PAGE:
With no power, Louisiana residents return home to assess Hurricane Delta damage

By Stephanie Kelly



a castle on top of a house: FILE PHOTO: A destroyed home is reflected in flood waters in the aftermath of Hurricane Delta in Creole, Louisiana


© Reuters/ADREES LATIF
FILE PHOTO: A destroyed home is reflected in flood waters in the aftermath of Hurricane Delta in Creole, Louisiana

LAKE CHARLES, La. (Reuters) – Louisianans continued storm cleanup on Sunday after Hurricane Delta rolled through the region on Friday, as more returned to survey damage to their homes, having waited out the storm elsewhere.

Delta made landfall near the town of Creole in Cameron Parish early Friday evening as a Category 2 hurricane on the Saffir-Simpson scale, packing sustained winds of 100 miles per hour (160 km per hour).

By Sunday the storm had weakened to a post-tropical cyclone, but continued to be a heavy rainfall threat, the National Hurricane Center said.

The storm knocked out power for more than half a million customers and compounded damage from the more powerful Hurricane Laura, which devastated the region in August.

Video: Hurricane Delta weakens after

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With No Power, Louisiana Residents Return Home to Assess Hurricane Delta Damage | Top News

LAKE CHARLES, La. (Reuters) – Louisianans continued storm cleanup on Sunday after Hurricane Delta rolled through the region on Friday, as more returned to survey damage to their homes, having waited out the storm elsewhere.

Delta made landfall near the town of Creole in Cameron Parish early Friday evening as a Category 2 hurricane on the Saffir-Simpson scale, packing sustained winds of 100 miles per hour (160 km per hour).

By Sunday the storm had weakened to a post-tropical cyclone, but continued to be a heavy rainfall threat, the National Hurricane Center said.

The storm knocked out power for more than half a million customers and compounded damage from the more powerful Hurricane Laura, which devastated the region in August.

Though Sam Jones, 77, waited out the storm in his Lake Charles home, he was leaving on Sunday to stay with his son in Fort Worth, Texas, because his electricity

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Judge orders Seminole Commission candidate Pernell Bush to repair damage to home

A judge ordered Seminole County Commission candidate Pernell Bush to move out of the home he shared with his estranged wife and pay for the damages he caused last month when he punched a wall 10 times, apparently in anger over earlier divorce proceedings.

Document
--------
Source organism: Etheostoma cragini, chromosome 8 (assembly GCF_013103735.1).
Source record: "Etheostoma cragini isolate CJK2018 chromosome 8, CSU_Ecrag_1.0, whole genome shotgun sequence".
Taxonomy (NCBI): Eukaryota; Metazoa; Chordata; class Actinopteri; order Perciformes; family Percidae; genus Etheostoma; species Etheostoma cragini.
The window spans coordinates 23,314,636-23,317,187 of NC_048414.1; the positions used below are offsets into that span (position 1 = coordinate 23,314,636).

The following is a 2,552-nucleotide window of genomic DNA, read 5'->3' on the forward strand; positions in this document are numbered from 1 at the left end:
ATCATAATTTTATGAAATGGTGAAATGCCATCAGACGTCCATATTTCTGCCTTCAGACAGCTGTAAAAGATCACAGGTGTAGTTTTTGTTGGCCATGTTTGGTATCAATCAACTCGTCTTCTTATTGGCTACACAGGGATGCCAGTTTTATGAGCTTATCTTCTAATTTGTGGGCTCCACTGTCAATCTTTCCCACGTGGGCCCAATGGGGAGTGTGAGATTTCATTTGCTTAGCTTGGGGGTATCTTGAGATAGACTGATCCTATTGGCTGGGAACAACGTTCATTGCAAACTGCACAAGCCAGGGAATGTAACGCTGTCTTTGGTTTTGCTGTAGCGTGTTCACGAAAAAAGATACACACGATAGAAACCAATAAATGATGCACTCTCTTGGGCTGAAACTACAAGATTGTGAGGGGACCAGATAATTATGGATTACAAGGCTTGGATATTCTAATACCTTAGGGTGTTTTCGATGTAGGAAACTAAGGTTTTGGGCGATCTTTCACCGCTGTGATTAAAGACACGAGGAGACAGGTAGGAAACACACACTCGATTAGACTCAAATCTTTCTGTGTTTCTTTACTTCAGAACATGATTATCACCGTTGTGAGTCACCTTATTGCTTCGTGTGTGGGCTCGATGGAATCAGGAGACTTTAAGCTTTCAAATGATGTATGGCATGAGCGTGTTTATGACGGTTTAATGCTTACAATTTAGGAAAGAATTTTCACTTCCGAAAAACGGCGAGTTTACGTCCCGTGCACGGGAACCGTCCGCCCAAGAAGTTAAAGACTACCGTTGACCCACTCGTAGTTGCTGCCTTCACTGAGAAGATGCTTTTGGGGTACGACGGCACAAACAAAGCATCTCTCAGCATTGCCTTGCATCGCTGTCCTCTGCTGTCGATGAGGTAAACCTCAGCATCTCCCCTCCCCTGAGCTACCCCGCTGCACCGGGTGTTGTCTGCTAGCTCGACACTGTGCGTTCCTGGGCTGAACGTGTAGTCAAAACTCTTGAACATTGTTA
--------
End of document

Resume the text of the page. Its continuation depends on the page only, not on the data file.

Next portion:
a man wearing a suit and tie smiling and looking at the camera: Pernell Bush of Sanford is a candidate for the Seminole County Commission. n- Original Source: handout


© Courtesy photo/Orlando Sentinel/TNS
Pernell Bush of Sanford is a candidate for the Seminole County Commission. n- Original Source: handout

Seminole County Judge Jessica Recksiedler also ordered the Democrat and his estranged wife, Jalyn Isley, to sell their two-story house on Emerald Forest Court near Sanford.

But Bush said Monday that he moved out of the home the day after the Sept. 14 incident and has since been living in Sanford’s Goldsboro community.

His new address is within commission District 5 — the seat he is seeking — which includes Sanford, Heathrow and a portion of Lake Mary. Seminole commissioners are elected countywide, but required

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Denver family’s sewer leak to be repaired after damage

DENVER — For weeks, a Denver family has been out of their home, getting the runaround and wondering how they are going to pay for thousands of dollars in damage.

They reached out to Contact Denver7, and they are already getting results.

At Kelsie Shippy’s Washington Park Bungalow, something stinks, and it’s not just the sewer link in her basement.

“Sept 13, we noticed a leak in our basement,” said Shippy. “We’ve haven’t been able to live at home for the last three weeks because of this leak. We had to shut off the water.”

Three weeks ago, without warning, she says crews installed a utility vault (box) right next to her house, directly over a sewer line.

“This is a letter from a plumber,” she said, showing a statement from a plumbing company that shows the plumber thought something went wrong when crews dug the hole for the vault.

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Scientists track down a protein that may add to lung damage in asthma and related diseases

A step toward helping patients breathe deeply
A protein called TL1A drives fibrosis in several mouse models, making it harder for lungs and airways to function normally. Credit: La Jolla Institute for Immunology

Your lungs and airways need to be stretchy, sort of like balloons. Take a big breath, and they’ll open right up.

Damaged lungs can’t open properly. Patients with asthma, idiopathic pulmonary fibrosis and systemic sclerosis suffer from fibrosis and tissue remodeling, where a build-up of tissue and immune cells, and proteins that form a glue-like substance, keep the airways from expanding. As fibrosis gets worse, taking a breath feels like blowing up a balloon filled with concrete.

In a new study, researchers at La Jolla Institute for Immunology (LJI) report that a protein called TL1A drives fibrosis in several mouse models, triggering tissue remodeling, and making it harder for lungs and airways to function normally.

“Our new study suggests that TL1A and its receptor

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